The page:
"We view 2023 as a pivotal year in which Tesla continues to grow volume at a high pace, enters new segments with Cybertruck and Semi, optimizes its manufacturing footprint, and benefits from IRA which will lower its costs and boost demand," Rosner wrote, while also beefing up the bank's gross margin forecast for 2023.
Further upside to Wall Street's estimates could come from Tesla's driver assistance system it hiked prices on earlier this month, Rosner said. Margins should also improve as volume steps up.
Tesla's stock is down roughly 14% this year.
— Samantha Subin
If inflation can't be resolved without a recession, downside could be 'substantial,' Goldman says
As investors debate whether high inflation can be resolved without a recession, Goldman Sachs analyzed how different the market could look if the pessimistic view materializes. There are uncertainties at every step, the firm's Dominic Wilson said in a note Friday.
However, "the basic story is simple. If only a signiﬁcant recession—and a sharper Fed response to deliver it—will tame inﬂation, then the downside to both equities and government bonds could still be substantial, even after the damage that we have already seen."
— Tanaya Macheel
Morgan Stanley upgraded Alcoa following underperformance
Morgan Stanley upgraded shares of Alcoa to an overweight rating, saying the company's free cash flow yield and a constructive outlook for aluminum prices will support shares of the metals giant.
"While we see underwhelming 2H22 results, mainly on the back of lower commodity prices and higher costs, we believe the market will see through these near term headwinds," the firm wrote in a note to clients. Morgan Stanley added that the stock trades at a discount relative to its historical average multiple.
Shares of Alcoa have dropped 18% over the last week as fears rise around a coming economic slowdown, which would cut demand for metals like aluminum.
The stock added 1% during premarket trading Friday.
— Pippa Stevens
FedEx guidance cut drags down rivals
FedEx's guidance cut appears to be weighing on related stocks on Friday morning.
Shares of shipping rival UPS fell more than 7% in premarket trading. XPO Logistics dropped 6%.
Transport stocks are often seen as a bellwether for the U.S. economy, so FedEx's warning could create selling pressure across the board on Wall Street as investors prepare for a potential recession.
— Jesse Pound
Analysts bail on FedEx
FedEx's earnings warning led to several analysts downgrading the stock, including JPMorgan's Brian Ossenbeck.
"Against a backdrop of weaker economic activity and slower e-commerce growth with inconsistent execution, we believe FDX will continue trading at a depressed multiple until earnings stabilize with some potential help from cost saving initiatives," Ossenbeck wrote as he downgraded the stock to neutral.
CNBC Pro subscribers can read more here.
— Sam Subin
Sterling falls to fresh 37-year low against dollar
The British pound has dropped below $1.14 for the first time since 1985.
Sterling fell as low as $1.135 at 8:50 a.m. London before rising slightly to $1.137.
The pound has plummeted against the greenback this year on a combination of dollar strength and U.K. recession warnings. Data published Friday morning showed U.K. retail sales fell more than expected in August.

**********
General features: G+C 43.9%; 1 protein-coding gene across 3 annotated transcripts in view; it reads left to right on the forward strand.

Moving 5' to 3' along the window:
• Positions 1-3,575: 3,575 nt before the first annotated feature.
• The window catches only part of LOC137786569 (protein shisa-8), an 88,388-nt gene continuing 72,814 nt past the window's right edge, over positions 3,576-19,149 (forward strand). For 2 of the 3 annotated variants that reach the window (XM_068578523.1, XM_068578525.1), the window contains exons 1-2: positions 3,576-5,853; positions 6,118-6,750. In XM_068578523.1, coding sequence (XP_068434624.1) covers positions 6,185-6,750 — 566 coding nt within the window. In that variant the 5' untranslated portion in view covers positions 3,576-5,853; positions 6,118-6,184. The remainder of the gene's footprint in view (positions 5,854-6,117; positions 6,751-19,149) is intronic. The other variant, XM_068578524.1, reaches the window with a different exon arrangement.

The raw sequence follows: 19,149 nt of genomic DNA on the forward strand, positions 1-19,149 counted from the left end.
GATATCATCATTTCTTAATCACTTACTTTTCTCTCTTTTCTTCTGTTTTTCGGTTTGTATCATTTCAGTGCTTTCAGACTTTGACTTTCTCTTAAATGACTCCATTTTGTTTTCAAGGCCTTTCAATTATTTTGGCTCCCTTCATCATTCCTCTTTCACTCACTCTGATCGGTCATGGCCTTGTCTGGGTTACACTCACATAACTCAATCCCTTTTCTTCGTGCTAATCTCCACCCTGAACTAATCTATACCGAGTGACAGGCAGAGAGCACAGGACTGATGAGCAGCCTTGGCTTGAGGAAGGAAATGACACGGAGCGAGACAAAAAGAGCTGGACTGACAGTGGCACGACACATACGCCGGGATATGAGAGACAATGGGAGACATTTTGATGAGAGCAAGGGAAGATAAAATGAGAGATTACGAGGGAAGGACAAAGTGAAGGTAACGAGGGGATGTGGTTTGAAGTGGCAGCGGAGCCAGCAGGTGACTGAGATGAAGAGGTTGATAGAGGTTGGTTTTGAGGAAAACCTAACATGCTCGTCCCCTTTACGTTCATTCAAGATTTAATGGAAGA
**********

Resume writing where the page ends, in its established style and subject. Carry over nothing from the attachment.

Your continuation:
— Jenni Reid
European markets slide 1% as recession, energy fears persist
European markets fell sharply in early trading as recession warnings, expectations for further rate hikes and continued volatility in the energy market weighed on stocks.
The pan-European Stoxx 600 was down 1.2% in the first hour, and U.K., French and German indexes all fell.
All sectors were in the red as energy, industrial and auto stocks dropped more than 2% each.
— Jenni Reid
U.S. 2-year Treasury yield briefly touches 3.9%
The yield on the U.S. 2-year Treasury note briefly reached 3.901%, before pulling back slightly to 3.8921% in Asia's morning trade.
That's the highest level since 2007. Yields move inversely to prices, and a basis point is equal to 0.01%.
— Abigail Ng
CNBC Pro: Top tech investor Paul Meeks picks between Apple and Samsung
Tech stocks suffered yet another sell-off this week as investors digested a hotter-than-expected August inflation report.
Amid a tough year for the sector, some investors are seeking refuge in the relative safety of mega-cap stocks. Top tech investor Paul Meeks weighs in on two such stocks and reveals which he prefers in the current environment.
Pro subscribers can read more here.
— Zavier Ong
China's retail sales, industrial production for August beat estimates
China's latest economic data release showed growth accelerated in August.
Retail sales increased 5.4% in August from the same period last year, much higher than July's 2.7% and also above the Reuters forecast of 3.5%.
Industrial production grew 4.2% last month compared with a year ago, topping the prediction of 3.8% in a Reuters poll. Industrial output came in at 3.8% in July.
Fixed asset investment for January to August this year increased by 5.8%, beating the 5.5% estimate from Reuters.
— Abigail Ng, Evelyn Cheng
Major averages on pace for fourth losing week in five
All three major averages are on track to post their fourth losing week in five. Here are where markets stand through Thursday:
- The Dow Jones Industrial Average is down 3.7%
- The S&P 500 is down 4.08%
- The Nasdaq Composite is down 4.62%, heading toward its worst week since June 17
— Sarah Min
FedEx shares plunge after withdrawing guidance
Shares of FedEx tumbled 15.3% in after hours trading after the transport company withdrew its full-year guidance, and said it will implement cost-cutting initiatives to contend with a worsening macro.
"Global volumes declined as macroeconomic trends significantly worsened later in the quarter, both internationally and in the U.S. We are swiftly addressing these headwinds, but given the speed at which conditions shifted, first quarter results are below our expectations," FedEx CEO Raj Subramaniam said in a statement.
The company said it is closing 90 office locations, shutting down five corporate office facilities and pausing hiring efforts, as part of those cost-cutting measures.
— Sarah Min
Stock futures open lower
U.S. stock futures opened lower on Thursday night as Wall Street headed toward its fourth losing week in five.
Dow Jones Industrial Average futures dropped by 137 points, or 0.44%. S&P 500 and Nasdaq 100 futures declined 0.51% and 0.60%, respectively.
— Sarah Min